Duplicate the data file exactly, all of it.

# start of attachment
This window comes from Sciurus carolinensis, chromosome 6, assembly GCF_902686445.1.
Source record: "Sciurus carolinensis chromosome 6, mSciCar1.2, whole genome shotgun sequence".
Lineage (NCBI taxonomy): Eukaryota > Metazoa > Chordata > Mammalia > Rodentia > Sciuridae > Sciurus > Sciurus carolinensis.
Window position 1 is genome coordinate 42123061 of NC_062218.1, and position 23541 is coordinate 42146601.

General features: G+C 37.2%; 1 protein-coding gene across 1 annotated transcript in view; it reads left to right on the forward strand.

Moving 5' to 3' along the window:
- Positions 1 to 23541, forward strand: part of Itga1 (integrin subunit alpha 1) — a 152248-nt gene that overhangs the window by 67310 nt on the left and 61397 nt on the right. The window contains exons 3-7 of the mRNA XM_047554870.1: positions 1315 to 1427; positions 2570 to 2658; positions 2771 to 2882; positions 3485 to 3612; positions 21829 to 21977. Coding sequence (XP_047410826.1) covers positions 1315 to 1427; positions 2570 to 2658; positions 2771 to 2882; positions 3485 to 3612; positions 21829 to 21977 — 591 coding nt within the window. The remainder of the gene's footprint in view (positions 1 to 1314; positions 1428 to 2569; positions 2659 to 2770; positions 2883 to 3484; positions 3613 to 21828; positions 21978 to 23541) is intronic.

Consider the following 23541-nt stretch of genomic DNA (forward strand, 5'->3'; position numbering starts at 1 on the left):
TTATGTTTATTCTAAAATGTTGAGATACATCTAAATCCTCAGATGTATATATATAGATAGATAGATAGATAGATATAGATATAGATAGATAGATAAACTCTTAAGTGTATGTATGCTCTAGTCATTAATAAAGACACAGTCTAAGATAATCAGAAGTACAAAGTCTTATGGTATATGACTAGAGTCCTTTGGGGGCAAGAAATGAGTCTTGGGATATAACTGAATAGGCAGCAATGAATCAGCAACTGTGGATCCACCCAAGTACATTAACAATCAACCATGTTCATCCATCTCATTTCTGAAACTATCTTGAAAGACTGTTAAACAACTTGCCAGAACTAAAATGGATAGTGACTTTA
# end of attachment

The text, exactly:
This window comes from Sciurus carolinensis, chromosome 6, assembly GCF_902686445.1.
Source record: "Sciurus carolinensis chromosome 6, mSciCar1.2, whole genome shotgun sequence".
Lineage (NCBI taxonomy): Eukaryota > Metazoa > Chordata > Mammalia > Rodentia > Sciuridae > Sciurus > Sciurus carolinensis.
Window position 1 is genome coordinate 42123061 of NC_062218.1, and position 23541 is coordinate 42146601.

General features: G+C 37.2%; 1 protein-coding gene across 1 annotated transcript in view; it reads left to right on the forward strand.

Moving 5' to 3' along the window:
- Positions 1 to 23541, forward strand: part of Itga1 (integrin subunit alpha 1) — a 152248-nt gene that overhangs the window by 67310 nt on the left and 61397 nt on the right. The window contains exons 3-7 of the mRNA XM_047554870.1: positions 1315 to 1427; positions 2570 to 2658; positions 2771 to 2882; positions 3485 to 3612; positions 21829 to 21977. Coding sequence (XP_047410826.1) covers positions 1315 to 1427; positions 2570 to 2658; positions 2771 to 2882; positions 3485 to 3612; positions 21829 to 21977 — 591 coding nt within the window. The remainder of the gene's footprint in view (positions 1 to 1314; positions 1428 to 2569; positions 2659 to 2770; positions 2883 to 3484; positions 3613 to 21828; positions 21978 to 23541) is intronic.

Consider the following 23541-nt stretch of genomic DNA (forward strand, 5'->3'; position numbering starts at 1 on the left):
TTATGTTTATTCTAAAATGTTGAGATACATCTAAATCCTCAGATGTATATATATAGATAGATAGATAGATAGATATAGATATAGATAGATAGATAAACTCTTAAGTGTATGTATGCTCTAGTCATTAATAAAGACACAGTCTAAGATAATCAGAAGTACAAAGTCTTATGGTATATGACTAGAGTCCTTTGGGGGCAAGAAATGAGTCTTGGGATATAACTGAATAGGCAGCAATGAATCAGCAACTGTGGATCCACCCAAGTACATTAACAATCAACCATGTTCATCCATCTCATTTCTGAAACTATCTTGAAAGACTGTTAAACAACTTGCCAGAACTAAAATGGATAGTGACTTTA